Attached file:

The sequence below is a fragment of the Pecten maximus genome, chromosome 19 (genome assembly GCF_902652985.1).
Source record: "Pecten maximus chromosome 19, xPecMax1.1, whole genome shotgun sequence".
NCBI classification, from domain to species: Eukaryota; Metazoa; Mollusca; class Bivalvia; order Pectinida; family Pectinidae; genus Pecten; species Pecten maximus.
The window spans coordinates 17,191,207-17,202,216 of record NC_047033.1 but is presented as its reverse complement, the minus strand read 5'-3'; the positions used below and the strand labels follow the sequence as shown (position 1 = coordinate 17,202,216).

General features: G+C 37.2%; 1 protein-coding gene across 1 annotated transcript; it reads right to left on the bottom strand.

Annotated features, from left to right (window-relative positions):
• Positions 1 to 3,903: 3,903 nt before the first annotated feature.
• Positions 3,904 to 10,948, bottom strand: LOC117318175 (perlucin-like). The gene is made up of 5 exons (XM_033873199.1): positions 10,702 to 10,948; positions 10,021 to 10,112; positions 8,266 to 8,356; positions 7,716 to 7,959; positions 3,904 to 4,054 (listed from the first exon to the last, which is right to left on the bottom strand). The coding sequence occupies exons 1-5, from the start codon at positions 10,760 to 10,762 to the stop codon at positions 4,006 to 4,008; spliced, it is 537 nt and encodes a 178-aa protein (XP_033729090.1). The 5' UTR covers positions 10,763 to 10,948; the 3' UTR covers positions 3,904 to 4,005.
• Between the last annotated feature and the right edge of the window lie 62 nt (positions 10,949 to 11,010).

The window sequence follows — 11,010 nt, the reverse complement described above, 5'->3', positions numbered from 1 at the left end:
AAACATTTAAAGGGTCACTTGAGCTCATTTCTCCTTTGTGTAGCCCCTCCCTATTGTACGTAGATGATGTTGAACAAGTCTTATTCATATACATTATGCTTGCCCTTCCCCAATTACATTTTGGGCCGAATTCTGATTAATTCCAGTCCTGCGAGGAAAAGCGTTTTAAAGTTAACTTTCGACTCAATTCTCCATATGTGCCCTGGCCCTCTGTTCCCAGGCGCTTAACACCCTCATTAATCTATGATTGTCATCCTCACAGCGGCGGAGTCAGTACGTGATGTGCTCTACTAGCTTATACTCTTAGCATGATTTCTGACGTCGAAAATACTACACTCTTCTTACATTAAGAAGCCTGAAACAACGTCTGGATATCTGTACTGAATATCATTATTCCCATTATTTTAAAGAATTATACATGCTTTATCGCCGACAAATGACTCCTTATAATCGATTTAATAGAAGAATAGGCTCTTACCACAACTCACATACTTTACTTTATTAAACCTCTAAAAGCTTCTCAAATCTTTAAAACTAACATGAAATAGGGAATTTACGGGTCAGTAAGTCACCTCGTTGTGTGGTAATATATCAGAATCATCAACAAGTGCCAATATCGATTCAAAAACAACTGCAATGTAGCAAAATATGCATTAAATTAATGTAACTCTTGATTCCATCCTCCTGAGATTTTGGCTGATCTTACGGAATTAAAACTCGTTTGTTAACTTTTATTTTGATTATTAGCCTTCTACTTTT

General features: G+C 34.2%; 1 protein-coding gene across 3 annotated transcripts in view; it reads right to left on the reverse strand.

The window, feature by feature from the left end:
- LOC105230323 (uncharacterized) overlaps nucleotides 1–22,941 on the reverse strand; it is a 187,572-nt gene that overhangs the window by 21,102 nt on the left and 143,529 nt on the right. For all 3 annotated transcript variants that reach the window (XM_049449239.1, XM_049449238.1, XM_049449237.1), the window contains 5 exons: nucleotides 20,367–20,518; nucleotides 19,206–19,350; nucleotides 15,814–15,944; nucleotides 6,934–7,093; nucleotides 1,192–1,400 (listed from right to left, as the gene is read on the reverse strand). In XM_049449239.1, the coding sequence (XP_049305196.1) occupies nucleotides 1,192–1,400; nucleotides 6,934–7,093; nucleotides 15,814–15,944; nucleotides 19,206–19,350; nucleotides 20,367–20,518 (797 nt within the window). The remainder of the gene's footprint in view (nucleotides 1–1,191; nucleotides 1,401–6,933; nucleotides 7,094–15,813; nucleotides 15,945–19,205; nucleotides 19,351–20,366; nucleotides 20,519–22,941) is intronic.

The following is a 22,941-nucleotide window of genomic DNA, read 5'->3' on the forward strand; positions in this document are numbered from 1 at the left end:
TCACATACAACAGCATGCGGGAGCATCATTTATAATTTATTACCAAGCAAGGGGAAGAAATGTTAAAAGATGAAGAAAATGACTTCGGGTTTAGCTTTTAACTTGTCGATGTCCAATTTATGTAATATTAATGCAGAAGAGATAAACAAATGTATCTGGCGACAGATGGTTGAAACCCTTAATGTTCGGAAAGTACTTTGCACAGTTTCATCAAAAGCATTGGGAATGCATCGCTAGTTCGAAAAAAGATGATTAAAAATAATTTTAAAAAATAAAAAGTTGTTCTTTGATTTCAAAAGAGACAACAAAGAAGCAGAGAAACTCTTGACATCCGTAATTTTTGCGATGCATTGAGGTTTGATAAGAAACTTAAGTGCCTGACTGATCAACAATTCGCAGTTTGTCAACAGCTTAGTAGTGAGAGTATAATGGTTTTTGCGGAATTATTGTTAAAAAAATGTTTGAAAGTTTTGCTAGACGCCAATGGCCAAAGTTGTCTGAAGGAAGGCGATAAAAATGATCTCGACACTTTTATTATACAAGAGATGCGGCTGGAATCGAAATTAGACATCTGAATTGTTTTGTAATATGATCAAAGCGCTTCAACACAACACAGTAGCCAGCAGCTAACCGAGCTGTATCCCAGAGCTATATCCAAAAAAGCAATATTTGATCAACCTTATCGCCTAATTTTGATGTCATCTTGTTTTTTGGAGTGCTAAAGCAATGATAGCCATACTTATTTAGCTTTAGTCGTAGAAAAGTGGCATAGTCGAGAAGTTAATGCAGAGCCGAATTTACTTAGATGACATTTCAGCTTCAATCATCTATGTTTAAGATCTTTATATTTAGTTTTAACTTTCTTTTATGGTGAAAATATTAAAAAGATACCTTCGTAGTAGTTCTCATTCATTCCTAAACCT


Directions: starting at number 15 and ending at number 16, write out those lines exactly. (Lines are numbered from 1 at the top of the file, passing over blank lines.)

The following is a 22,941-nucleotide window of genomic DNA, read 5'->3' on the forward strand; positions in this document are numbered from 1 at the left end:
TCACATACAACAGCATGCGGGAGCATCATTTATAATTTATTACCAAGCAAGGGGAAGAAATGTTAAAAGATGAAGAAAATGACTTCGGGTTTAGCTTTTAACTTGTCGATGTCCAATTTATGTAATATTAATGCAGAAGAGATAAACAAATGTATCTGGCGACAGATGGTTGAAACCCTTAATGTTCGGAAAGTACTTTGCACAGTTTCATCAAAAGCATTGGGAATGCATCGCTAGTTCGAAAAAAGATGATTAAAAATAATTTTAAAAAATAAAAAGTTGTTCTTTGATTTCAAAAGAGACAACAAAGAAGCAGAGAAACTCTTGACATCCGTAATTTTTGCGATGCATTGAGGTTTGATAAGAAACTTAAGTGCCTGACTGATCAACAATTCGCAGTTTGTCAACAGCTTAGTAGTGAGAGTATAATGGTTTTTGCGGAATTATTGTTAAAAAAATGTTTGAAAGTTTTGCTAGACGCCAATGGCCAAAGTTGTCTGAAGGAAGGCGATAAAAATGATCTCGACACTTTTATTATACAAGAGATGCGGCTGGAATCGAAATTAGACATCTGAATTGTTTTGTAATATGATCAAAGCGCTTCAACACAACACAGTAGCCAGCAGCTAACCGAGCTGTATCCCAGAGCTATATCCAAAAAAGCAATATTTGATCAACCTTATCGCCTAATTTTGATGTCATCTTGTTTTTTGGAGTGCTAAAGCAATGATAGCCATACTTATTTAGCTTTAGTCGTAGAAAAGTGGCATAGTCGAGAAGTTAATGCAGAGCCGAATTTACTTAGATGACATTTCAGCTTCAATCATCTATGTTTAAGATCTTTATATTTAGTTTTAACTTTCTTTTATGGTGAAAATATTAAAAAGATACCTTCGTAGTAGTTCTCATTCATTCCTAAACCT